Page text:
• Nearly every child around the world is at risk from at least one of the climate and environmental hazards which are Coastal Flooding, Riverine Flooding, Cyclones, Vector Borne Diseases, Lead Pollution, Heatwaves and Water Scarcity. An estimated 850 million children – 1 in 3 worldwide – live in areas where at least four of these climate and environmental shocks overlap.
  • There is a disconnect between where GreenHouse gas (GHG) Emissions are generated, and where children are enduring the most significant climate-driven impacts. 
  • Climate change is deeply inequitable. While no child is responsible for rising global temperatures, they will pay the highest costs.
  • Compared to adults, children require more food and water per unit of their body weight, are less able to survive extreme weather events, and are more susceptible to toxic chemicals, temperature changes and diseases, among other factors.
  • The majority of the carbon emission reduction pledges for 2030 that 184 countries made under the Paris Agreement aren’t nearly enough to keep global warming well below 2 degrees Celsius.
  • Some countries won’t achieve their pledges, and some of the world’s largest carbon emitters will continue to increase their emissions.

Indian Scenario

  • India is among four South Asian countries where children are most at risk of the impacts of climate change threatening their health, education, and protection.
  • It is estimated that more than 600 million Indians will face ‘acute water shortages’ in the coming years, while at the same time Flash Flooding is to increase significantly in the majority of India’s urban areas once the global temperature increase rises above 2 Celsius. 
  • Twenty-one of the world’s 30 cities with the most polluted air in 2020 were in India.

Way Forwards/Recommendations in the UNICEF report

  • Increase investment in climate adaptation and resilience in key services for children.
  • Countries must cut their emissions by at least 45% (compared to 2010 levels) by 2030 to keep warming to no more than 1.5 degrees Celsius.
  • Provide children with climate education and greens skills, critical for their adaptation to and preparation for the effects of climate change.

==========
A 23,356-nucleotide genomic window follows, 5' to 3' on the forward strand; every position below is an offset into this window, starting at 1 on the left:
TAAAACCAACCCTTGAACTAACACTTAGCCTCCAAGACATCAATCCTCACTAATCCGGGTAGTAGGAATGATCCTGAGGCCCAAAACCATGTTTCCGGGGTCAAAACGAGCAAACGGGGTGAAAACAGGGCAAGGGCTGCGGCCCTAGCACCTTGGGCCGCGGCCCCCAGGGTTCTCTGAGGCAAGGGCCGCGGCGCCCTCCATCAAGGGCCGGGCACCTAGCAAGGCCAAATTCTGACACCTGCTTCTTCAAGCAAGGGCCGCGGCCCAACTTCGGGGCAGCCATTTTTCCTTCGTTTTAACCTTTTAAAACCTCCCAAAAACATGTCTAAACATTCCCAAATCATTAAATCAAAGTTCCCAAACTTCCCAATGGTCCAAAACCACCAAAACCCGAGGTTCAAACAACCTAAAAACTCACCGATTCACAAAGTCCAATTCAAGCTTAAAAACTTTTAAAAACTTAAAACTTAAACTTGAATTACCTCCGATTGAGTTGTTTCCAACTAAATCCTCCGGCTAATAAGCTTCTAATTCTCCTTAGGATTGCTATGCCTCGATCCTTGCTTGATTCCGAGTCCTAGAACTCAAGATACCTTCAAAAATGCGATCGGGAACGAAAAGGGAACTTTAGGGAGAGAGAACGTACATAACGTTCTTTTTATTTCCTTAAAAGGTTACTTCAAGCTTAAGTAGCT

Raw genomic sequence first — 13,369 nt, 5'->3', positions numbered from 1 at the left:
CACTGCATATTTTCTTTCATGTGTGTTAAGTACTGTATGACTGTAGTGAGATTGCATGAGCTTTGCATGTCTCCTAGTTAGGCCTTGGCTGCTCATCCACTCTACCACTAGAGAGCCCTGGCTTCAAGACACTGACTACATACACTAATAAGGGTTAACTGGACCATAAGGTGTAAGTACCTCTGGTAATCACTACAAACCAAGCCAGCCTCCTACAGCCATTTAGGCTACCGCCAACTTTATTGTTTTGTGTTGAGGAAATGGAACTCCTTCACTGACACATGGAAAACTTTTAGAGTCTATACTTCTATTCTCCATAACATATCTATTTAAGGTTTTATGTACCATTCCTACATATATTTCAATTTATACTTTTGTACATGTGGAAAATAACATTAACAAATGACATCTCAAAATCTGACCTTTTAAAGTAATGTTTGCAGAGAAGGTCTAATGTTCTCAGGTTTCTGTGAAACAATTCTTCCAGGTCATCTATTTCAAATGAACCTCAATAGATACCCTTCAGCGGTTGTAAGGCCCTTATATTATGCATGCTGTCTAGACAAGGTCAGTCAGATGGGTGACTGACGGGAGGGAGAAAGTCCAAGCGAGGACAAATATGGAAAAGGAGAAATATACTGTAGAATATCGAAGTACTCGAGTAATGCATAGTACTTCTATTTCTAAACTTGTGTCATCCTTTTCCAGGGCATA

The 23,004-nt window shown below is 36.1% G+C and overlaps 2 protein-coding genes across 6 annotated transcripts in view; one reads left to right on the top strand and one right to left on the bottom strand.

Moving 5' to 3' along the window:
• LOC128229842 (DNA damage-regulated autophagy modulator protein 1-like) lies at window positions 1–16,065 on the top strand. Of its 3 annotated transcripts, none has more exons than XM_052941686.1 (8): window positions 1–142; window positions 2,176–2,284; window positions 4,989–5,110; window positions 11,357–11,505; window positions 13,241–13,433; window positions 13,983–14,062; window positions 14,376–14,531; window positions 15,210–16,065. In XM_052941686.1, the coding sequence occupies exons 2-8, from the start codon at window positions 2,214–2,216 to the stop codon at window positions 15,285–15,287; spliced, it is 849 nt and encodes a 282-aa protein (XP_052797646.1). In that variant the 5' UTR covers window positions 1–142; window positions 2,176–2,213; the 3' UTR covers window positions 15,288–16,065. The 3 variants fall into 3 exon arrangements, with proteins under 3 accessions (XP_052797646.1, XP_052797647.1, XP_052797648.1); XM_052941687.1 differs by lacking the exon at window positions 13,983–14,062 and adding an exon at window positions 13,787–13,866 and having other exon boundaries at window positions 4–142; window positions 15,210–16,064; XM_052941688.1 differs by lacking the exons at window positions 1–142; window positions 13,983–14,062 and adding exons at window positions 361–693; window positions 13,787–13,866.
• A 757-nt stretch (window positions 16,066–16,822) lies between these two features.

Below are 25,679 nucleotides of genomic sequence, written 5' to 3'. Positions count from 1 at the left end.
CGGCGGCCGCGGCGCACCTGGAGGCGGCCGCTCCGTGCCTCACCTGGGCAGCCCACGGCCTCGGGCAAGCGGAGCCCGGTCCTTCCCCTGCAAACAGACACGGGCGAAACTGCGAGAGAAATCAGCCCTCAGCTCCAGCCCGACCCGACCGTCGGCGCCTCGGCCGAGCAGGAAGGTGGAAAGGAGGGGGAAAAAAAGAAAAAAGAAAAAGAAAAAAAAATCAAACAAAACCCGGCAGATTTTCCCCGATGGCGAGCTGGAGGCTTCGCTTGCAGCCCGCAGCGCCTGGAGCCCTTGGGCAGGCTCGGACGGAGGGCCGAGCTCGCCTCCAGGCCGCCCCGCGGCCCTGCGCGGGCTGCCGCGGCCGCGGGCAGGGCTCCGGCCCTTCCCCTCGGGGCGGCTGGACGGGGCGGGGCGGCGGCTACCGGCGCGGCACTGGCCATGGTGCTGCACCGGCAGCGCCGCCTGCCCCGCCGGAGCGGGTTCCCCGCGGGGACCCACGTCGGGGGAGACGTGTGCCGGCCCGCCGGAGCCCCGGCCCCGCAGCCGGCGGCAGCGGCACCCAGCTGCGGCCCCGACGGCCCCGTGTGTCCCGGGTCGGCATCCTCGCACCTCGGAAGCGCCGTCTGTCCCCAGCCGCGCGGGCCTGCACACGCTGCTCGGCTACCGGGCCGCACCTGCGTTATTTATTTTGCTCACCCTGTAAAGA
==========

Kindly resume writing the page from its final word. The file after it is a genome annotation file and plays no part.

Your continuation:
• Include young people in all national, regional and international climate negotiations and decisions, including at COP (Conference of the Parties- A climate Convention) 26 (It will be held in Glasgow, UK in November 2021).
  • Ensure the recovery from the Covid-19 pandemic is green, low-carbon and inclusive, so that the capacity of future generations to address and respond to the climate crisis is not compromised.

Maldives signs largest-ever infrastructure project with AFCONS


The contract for the largest-ever infrastructure project – The Greater Male Connectivity Project (GMCP) – in the Maldives was signed recently involving AFCONS Infrastructure Ltd. 


GS-II: International Relations (India’s Neighbours, India’s Foreign Policies), Prelims

Dimensions of the Article:

  1. About the Greater Malé Connectivity Project
  2. India–Maldives relations

About the Greater Malé Connectivity Project

  • The Greater Malé Connectivity Project is the largest-ever Infrastructure project by India in the Maldives, which involves construction of a 6+ Km bridge and causeway link.
  • The seeds of the project were planted during the External Affairs Minister’s visit to Malé in September 2019.
  • The GMCP is not only the biggest project India is doing in the Maldives but also the biggest infrastructure project in the Maldives overall.
  • This project is significant because it facilitates inter-island connectivity in the country
  • Transport is a major challenge for residents who have to take boats or seaplanes to distant islands.
  • It becomes even more difficult during the monsoons when the seas are rough.